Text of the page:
Subject: Re: [boost] [review queue] Proposed new policy to enter the review queue
From: Deniz Bahadir (dbahadir_at_[hidden])
Date: 2017-03-17 10:10:52
Am 16.03.2017 um 22:38 schrieb Robert Ramey via Boost:
> On 3/16/17 1:47 PM, Niall Douglas via Boost wrote:
>> Here is my proposal:
>> 2. For a library to enter the review queue in future, it requires at
>> least one (and preferably more) named members of the Boost community to
>> publicly endorse the library to enter the review queue. Their names will
>> be listed alongside the library in the review queue page at
>> 3. Endorsing a library has NO RELATION to review managing a library.
>> Indeed if only one person endorses a library for review, they are not
>> permitted to act as review manager.
>> 4. To find someone to endorse a new library for review, the library
>> author ought to ideally canvas for a library's motivation before they
>> ever begin writing or designing it, but failing that they need to
>> approach boost-dev and publicise their library seeking someone to
>> publicly endorse it for review. Other forums work too e.g. reddit/r/cpp,
>> the Incubator or anywhere else. Ideally I'd prefer if the Incubator
>> *was* the place where people endorsed a library for review and their
>> name automatically was added to the review queue page, but I appreciate
>> that's a lot of scripting.
> I think the scripting is already in there. I think you could just say -
> in order to be officially reviewed it has to have two reviews in the
>> I am personally highly unsure of Robert's suggestion (he claims it was
>> mine, it was not) that every author of a library entering the queue
>> needs to review manage a library first.
> Sorry. I thought that was your proposal. It's a worthy proposal in any
>> The above proposed policy effectively pushes the bottleneck higher up
>> the chain, but I think that's no bad thing. Library authors, myself
>> included, like to build cathedrals irrespective of whether anyone will
>> ever use them nor appreciate them. Currently it's too easy to build a
>> library nobody will ever use and get it into the review queue where it
>> will languish for many years because no review manager will touch it.
>> That part needs to change.
> All this was/is behind the design of the inclubator. The idea was that
> reviewers who downloaded a library from incubator would try it out -
> likely because they needed it - and write a review. Sort of like
> Amazon. This would
> a) decouple reviews from 10 day review period.
> b) give authors earlier feedback - which they desperately need.
> c) automatically filter out bad and/or inconsequential ideas.
> d) increase the number of reviews available
> e) thereby making the review manager's job much easier.
> f) provide a cool netflix style rating for different aspects of the
> library if a library has garnered 5 or more reviews
> In addition it would provide a permanent chain of comments documenting
> the history and resolved/unresolved with the library.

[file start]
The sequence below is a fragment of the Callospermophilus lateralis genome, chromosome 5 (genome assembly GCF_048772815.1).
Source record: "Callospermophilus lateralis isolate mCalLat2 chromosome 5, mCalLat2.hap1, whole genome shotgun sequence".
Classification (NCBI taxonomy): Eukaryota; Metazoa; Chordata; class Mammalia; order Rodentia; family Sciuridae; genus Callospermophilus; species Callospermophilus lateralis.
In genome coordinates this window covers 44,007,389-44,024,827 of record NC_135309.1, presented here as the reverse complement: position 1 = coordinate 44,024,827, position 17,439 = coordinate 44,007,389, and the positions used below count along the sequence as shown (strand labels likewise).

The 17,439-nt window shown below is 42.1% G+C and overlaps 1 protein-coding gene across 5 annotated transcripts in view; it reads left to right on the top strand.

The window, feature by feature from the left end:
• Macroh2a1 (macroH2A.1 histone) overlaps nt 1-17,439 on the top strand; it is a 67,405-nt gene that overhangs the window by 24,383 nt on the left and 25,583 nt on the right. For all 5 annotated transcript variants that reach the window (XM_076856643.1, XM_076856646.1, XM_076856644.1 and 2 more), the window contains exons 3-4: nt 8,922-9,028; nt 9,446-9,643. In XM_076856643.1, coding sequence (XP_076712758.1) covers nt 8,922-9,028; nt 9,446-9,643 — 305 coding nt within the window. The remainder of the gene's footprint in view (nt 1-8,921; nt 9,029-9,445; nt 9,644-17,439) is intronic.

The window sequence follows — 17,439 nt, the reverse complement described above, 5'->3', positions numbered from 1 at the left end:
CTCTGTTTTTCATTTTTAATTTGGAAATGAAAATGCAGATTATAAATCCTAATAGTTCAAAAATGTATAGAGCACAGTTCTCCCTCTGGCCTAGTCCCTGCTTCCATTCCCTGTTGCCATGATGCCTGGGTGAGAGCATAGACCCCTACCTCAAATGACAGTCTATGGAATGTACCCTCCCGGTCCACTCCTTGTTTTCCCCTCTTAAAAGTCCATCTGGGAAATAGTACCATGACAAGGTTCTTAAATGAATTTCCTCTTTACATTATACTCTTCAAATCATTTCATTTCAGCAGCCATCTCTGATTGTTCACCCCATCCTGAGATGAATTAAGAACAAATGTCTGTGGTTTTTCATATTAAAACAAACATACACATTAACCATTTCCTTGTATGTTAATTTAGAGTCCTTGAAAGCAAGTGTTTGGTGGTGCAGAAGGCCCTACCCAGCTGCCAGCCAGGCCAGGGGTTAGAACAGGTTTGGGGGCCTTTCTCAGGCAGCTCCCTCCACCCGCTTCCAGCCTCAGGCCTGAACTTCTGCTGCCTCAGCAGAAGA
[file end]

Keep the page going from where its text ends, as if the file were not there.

> There are some 40? libraries posted and I'm happy about that. But I'm
> disappointed it hasn't had any noticeable impact on the review
> situation. That might be helped by improving it, but I'd probably not
> be motivated without a little bit more success. And improvements WOULD
> require significant scripting - which is agony for me. I'd like to see:
> a) The comment mechanism transformed into a window into the developer's
> b) A method to clone a library directly from incubator. This would give
> me statistics on the number of people who have downloaded the libary. I
> could also likely capture the email address so I could automatically bug
> them to review the library. I think both of these would be helpful
> So that's where we are on that.
> Robert Ramey
I think, the idea behind the Boost Library Incubator is great. However,
it probably should be advertised better.
But I do not mean that Robert should tell the people more about it via
the boost-mailing list. (He is already doing a good job doing that.)
Instead, I would prefer a tighter coupling between the Boost website and
the Boost Library Incubator website.
Just looking at it from a more outside point of view I would say:
The Boost website does not look sexy.
It looks quite old-fashioned, has a lot of text, but how that is
structured is not easy to grasp by a short glimpse. And except for
finding the current download and the list of current libraries it is
quite hard to find particular information fast (if at all). (The GSOC)
For example, I just tried to find a reference to the Boost Library
Incubator from the Boost website. I did not succeed. I thought, there
must be a link somewhere (and there probably is) but I did not manage to
find it. (Even when using the search-functionality I only got references
to e-mails on boost mailing-lists that mentioned it.)
If it would be advertised more prominently on the website it might get
Or another example is Trac. It is really ugly and leaves the impression
that not many issues are worked on. (We had this topic already in this
(A short anecdote: When I first tried to use (= report issues to)
Boost-Trac some years ago the website's response was so slow that it
felt like being down. Luckily, these problems seem to be solved for some
There is a reason, Github is so successful and people are using it (and
in general prefer using it) despite the fact that Git is popular:
It is easy to use _and_ it looks sexy.
Probably, it would be a good idea to use some of the money Boost has to
pay a professional web-designer to create a new, easier to use and
appealing (aka "sexy") website. And then it should probably directly
integrate the Boost Library Incubator.
And if it were possible to rate the libraries (from the Incubator) with
a simple (star-)system and allow reviews/comments directly via the
website (both similar to Amazon) it would probably gather more interest.
Just my 2 cents.